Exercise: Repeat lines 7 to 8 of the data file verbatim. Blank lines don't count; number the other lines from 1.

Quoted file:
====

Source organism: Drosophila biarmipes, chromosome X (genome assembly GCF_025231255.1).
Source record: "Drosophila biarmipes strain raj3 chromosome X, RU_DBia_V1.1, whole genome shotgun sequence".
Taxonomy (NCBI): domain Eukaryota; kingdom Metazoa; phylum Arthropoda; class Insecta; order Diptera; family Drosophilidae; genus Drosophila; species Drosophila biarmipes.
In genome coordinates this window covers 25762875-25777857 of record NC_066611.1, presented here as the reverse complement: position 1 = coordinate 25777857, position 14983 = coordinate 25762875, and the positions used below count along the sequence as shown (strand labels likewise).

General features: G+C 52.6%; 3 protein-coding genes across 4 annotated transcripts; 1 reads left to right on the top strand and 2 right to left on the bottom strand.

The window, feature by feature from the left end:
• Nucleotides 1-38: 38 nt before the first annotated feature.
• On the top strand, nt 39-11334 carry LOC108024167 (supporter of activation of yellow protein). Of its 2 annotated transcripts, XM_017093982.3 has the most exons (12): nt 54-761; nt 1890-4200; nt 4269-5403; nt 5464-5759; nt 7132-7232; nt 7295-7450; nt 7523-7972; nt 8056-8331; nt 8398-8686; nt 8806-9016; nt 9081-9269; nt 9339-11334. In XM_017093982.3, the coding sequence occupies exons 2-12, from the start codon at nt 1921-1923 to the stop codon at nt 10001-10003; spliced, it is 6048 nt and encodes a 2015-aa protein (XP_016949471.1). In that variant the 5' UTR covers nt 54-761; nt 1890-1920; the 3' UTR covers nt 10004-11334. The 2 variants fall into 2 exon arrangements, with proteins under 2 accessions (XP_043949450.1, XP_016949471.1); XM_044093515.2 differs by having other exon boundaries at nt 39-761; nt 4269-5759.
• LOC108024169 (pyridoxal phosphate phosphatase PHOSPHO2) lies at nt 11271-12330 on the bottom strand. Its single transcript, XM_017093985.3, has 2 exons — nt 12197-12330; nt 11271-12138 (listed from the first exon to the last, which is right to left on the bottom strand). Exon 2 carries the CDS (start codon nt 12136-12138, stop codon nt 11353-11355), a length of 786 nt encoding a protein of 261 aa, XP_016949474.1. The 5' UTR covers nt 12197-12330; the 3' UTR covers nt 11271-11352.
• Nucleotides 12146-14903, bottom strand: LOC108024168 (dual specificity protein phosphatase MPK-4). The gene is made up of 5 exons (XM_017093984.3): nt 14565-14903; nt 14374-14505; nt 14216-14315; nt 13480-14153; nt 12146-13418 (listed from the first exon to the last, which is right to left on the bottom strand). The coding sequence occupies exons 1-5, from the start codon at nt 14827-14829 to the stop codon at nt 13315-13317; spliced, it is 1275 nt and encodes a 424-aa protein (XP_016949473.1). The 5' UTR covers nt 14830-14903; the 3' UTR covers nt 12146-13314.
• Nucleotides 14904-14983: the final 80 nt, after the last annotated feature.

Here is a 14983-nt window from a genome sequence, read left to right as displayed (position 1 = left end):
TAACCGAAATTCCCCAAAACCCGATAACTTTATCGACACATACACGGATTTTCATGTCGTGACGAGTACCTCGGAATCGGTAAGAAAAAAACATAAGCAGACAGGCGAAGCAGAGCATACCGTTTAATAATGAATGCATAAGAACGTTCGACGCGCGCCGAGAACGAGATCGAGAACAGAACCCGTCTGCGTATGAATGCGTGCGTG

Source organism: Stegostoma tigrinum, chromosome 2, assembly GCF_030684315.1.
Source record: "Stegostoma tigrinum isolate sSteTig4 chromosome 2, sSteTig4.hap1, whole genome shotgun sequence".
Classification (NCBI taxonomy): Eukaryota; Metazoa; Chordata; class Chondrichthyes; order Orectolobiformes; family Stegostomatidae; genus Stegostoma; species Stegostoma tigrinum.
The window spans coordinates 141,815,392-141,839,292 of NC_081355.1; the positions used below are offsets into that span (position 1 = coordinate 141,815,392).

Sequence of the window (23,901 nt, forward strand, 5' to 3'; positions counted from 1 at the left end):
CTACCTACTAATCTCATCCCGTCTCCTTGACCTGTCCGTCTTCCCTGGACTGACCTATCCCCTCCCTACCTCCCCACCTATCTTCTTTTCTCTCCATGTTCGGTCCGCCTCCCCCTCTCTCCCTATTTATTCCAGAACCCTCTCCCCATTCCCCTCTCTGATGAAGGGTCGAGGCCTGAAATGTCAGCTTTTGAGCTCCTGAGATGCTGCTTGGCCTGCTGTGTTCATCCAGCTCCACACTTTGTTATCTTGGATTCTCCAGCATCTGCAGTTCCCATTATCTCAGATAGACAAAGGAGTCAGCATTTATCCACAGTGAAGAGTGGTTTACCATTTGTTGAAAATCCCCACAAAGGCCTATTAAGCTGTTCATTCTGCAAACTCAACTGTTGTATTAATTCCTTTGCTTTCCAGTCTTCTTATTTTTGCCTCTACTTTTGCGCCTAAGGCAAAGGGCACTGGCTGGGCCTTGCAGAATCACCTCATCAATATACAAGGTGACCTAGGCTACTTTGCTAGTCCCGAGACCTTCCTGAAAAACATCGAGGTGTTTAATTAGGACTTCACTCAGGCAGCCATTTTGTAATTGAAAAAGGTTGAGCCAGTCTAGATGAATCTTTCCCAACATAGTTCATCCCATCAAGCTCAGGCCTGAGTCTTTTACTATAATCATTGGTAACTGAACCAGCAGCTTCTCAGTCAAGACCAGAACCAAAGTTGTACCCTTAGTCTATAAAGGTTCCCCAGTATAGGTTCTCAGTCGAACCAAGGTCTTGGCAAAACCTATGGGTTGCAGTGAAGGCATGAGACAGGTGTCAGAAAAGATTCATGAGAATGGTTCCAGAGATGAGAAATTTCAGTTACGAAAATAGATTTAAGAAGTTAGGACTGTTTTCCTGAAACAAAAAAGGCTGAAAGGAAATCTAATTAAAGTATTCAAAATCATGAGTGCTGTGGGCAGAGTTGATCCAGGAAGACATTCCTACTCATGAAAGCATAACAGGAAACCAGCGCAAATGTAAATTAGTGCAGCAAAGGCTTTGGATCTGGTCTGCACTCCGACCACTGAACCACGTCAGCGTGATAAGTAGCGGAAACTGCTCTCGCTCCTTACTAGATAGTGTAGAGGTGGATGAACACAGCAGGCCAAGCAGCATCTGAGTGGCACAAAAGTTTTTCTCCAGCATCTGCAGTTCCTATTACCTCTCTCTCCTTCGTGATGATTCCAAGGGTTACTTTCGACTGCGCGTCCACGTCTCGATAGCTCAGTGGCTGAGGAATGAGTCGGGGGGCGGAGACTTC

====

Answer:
• Nucleotides 1-38: 38 nt before the first annotated feature.
• On the top strand, nt 39-11334 carry LOC108024167 (supporter of activation of yellow protein). Of its 2 annotated transcripts, XM_017093982.3 has the most exons (12): nt 54-761; nt 1890-4200; nt 4269-5403; nt 5464-5759; nt 7132-7232; nt 7295-7450; nt 7523-7972; nt 8056-8331; nt 8398-8686; nt 8806-9016; nt 9081-9269; nt 9339-11334. In XM_017093982.3, the coding sequence occupies exons 2-12, from the start codon at nt 1921-1923 to the stop codon at nt 10001-10003; spliced, it is 6048 nt and encodes a 2015-aa protein (XP_016949471.1). In that variant the 5' UTR covers nt 54-761; nt 1890-1920; the 3' UTR covers nt 10004-11334. The 2 variants fall into 2 exon arrangements, with proteins under 2 accessions (XP_043949450.1, XP_016949471.1); XM_044093515.2 differs by having other exon boundaries at nt 39-761; nt 4269-5759.